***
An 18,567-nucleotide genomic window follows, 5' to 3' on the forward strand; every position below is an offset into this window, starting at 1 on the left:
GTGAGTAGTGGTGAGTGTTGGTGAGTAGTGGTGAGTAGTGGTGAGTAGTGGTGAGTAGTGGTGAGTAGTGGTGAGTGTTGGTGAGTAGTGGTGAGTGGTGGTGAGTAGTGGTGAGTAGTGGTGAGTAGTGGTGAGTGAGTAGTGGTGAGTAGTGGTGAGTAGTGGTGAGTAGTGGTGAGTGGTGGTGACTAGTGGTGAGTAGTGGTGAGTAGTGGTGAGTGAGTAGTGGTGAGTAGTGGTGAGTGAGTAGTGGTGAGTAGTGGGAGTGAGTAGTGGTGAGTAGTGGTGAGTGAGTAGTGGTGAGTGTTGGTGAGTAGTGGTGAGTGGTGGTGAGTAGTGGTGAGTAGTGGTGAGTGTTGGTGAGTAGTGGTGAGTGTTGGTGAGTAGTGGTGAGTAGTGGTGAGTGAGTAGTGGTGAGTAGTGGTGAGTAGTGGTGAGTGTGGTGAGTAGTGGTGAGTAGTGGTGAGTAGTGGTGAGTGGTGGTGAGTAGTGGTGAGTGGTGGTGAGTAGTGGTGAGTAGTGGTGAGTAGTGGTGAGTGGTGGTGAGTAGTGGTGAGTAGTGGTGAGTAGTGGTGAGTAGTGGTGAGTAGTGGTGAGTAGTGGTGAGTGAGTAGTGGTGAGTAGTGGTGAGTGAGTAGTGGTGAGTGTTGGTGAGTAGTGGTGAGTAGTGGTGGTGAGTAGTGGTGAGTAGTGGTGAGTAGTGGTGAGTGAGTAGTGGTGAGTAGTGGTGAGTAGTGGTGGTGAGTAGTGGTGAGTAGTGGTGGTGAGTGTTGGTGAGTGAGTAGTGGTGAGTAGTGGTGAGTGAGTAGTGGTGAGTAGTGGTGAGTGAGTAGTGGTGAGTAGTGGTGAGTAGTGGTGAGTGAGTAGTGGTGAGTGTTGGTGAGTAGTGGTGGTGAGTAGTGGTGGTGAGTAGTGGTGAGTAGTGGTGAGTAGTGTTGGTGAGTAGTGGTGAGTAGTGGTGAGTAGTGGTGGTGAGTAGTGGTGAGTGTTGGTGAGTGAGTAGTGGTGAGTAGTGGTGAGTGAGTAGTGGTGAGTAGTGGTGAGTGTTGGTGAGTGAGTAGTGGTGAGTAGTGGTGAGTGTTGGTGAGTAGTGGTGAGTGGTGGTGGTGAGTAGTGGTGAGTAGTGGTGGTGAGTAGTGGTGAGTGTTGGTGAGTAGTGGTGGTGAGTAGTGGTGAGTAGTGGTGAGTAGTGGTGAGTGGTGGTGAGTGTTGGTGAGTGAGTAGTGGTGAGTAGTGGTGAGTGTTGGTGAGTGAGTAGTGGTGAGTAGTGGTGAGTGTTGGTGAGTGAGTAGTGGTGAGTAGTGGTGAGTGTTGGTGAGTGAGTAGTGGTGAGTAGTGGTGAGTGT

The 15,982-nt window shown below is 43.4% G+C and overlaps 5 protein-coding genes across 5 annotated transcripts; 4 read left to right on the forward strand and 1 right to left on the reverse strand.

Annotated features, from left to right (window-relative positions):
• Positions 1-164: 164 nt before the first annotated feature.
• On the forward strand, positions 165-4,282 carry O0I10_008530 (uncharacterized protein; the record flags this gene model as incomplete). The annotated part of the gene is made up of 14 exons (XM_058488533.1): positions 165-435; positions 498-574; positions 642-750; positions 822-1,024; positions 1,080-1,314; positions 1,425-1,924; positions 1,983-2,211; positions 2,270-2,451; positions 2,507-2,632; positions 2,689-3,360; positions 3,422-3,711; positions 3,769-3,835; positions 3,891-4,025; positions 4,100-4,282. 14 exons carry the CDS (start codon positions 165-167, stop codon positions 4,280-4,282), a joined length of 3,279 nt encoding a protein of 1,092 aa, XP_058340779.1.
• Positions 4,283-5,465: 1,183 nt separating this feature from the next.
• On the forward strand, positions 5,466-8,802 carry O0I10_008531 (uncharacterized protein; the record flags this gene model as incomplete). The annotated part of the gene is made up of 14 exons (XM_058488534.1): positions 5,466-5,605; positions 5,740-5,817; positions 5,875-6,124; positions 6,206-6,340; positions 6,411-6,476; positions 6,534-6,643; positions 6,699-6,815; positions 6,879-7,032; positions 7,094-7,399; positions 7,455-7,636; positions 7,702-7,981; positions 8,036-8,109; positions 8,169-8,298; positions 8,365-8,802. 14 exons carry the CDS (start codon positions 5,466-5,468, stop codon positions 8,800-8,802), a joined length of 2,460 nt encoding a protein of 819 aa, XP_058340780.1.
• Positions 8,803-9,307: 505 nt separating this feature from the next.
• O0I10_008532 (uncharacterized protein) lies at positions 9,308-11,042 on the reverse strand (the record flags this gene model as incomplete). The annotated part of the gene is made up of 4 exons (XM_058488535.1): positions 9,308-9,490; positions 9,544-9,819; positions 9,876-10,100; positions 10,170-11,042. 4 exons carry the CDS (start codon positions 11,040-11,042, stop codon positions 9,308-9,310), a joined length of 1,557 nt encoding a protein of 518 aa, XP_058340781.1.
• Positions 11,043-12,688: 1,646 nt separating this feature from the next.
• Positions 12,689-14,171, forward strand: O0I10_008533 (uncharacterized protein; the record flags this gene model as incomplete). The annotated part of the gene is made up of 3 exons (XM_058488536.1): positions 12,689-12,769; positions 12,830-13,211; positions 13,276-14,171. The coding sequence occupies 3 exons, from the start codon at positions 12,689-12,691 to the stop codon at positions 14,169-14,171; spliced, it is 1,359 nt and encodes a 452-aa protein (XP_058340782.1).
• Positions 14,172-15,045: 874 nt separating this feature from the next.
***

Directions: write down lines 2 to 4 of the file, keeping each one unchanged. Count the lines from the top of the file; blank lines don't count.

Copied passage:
GTGAGTAGTGGTGAGTGTTGGTGAGTAGTGGTGAGTAGTGGTGAGTAGTGGTGAGTAGTGGTGAGTAGTGGTGAGTGTTGGTGAGTAGTGGTGAGTGGTGGTGAGTAGTGGTGAGTAGTGGTGAGTAGTGGTGAGTGAGTAGTGGTGAGTAGTGGTGAGTAGTGGTGAGTAGTGGTGAGTGGTGGTGACTAGTGGTGAGTAGTGGTGAGTAGTGGTGAGTGAGTAGTGGTGAGTAGTGGTGAGTGAGTAGTGGTGAGTAGTGGGAGTGAGTAGTGGTGAGTAGTGGTGAGTGAGTAGTGGTGAGTGTTGGTGAGTAGTGGTGAGTGGTGGTGAGTAGTGGTGAGTAGTGGTGAGTGTTGGTGAGTAGTGGTGAGTGTTGGTGAGTAGTGGTGAGTAGTGGTGAGTGAGTAGTGGTGAGTAGTGGTGAGTAGTGGTGAGTGTGGTGAGTAGTGGTGAGTAGTGGTGAGTAGTGGTGAGTGGTGGTGAGTAGTGGTGAGTGGTGGTGAGTAGTGGTGAGTAGTGGTGAGTAGTGGTGAGTGGTGGTGAGTAGTGGTGAGTAGTGGTGAGTAGTGGTGAGTAGTGGTGAGTAGTGGTGAGTAGTGGTGAGTGAGTAGTGGTGAGTAGTGGTGAGTGAGTAGTGGTGAGTGTTGGTGAGTAGTGGTGAGTAGTGGTGGTGAGTAGTGGTGAGTAGTGGTGAGTAGTGGTGAGTGAGTAGTGGTGAGTAGTGGTGAGTAGTGGTGGTGAGTAGTGGTGAGTAGTGGTGGTGAGTGTTGGTGAGTGAGTAGTGGTGAGTAGTGGTGAGTGAGTAGTGGTGAGTAGTGGTGAGTGAGTAGTGGTGAGTAGTGGTGAGTAGTGGTGAGTGAGTAGTGGTGAGTGTTGGTGAGTAGTGGTGGTGAGTAGTGGTGGTGAGTAGTGGTGAGTAGTGGTGAGTAGTGTTGGTGAGTAGTGGTGAGTAGTGGTGAGTAGTGGTGGTGAGTAGTGGTGAGTGTTGGTGAGTGAGTAGTGGTGAGTAGTGGTGAGTGAGTAGTGGTGAGTAGTGGTGAGTGTTGGTGAGTGAGTAGTGGTGAGTAGTGGTGAGTGTTGGTGAGTAGTGGTGAGTGGTGGTGGTGAGTAGTGGTGAGTAGTGGTGGTGAGTAGTGGTGAGTGTTGGTGAGTAGTGGTGGTGAGTAGTGGTGAGTAGTGGTGAGTAGTGGTGAGTGGTGGTGAGTGTTGGTGAGTGAGTAGTGGTGAGTAGTGGTGAGTGTTGGTGAGTGAGTAGTGGTGAGTAGTGGTGAGTGTTGGTGAGTGAGTAGTGGTGAGTAGTGGTGAGTGTTGGTGAGTGAGTAGTGGTGAGTAGTGGTGAGTGT

The 15,982-nt window shown below is 43.4% G+C and overlaps 5 protein-coding genes across 5 annotated transcripts; 4 read left to right on the forward strand and 1 right to left on the reverse strand.

Annotated features, from left to right (window-relative positions):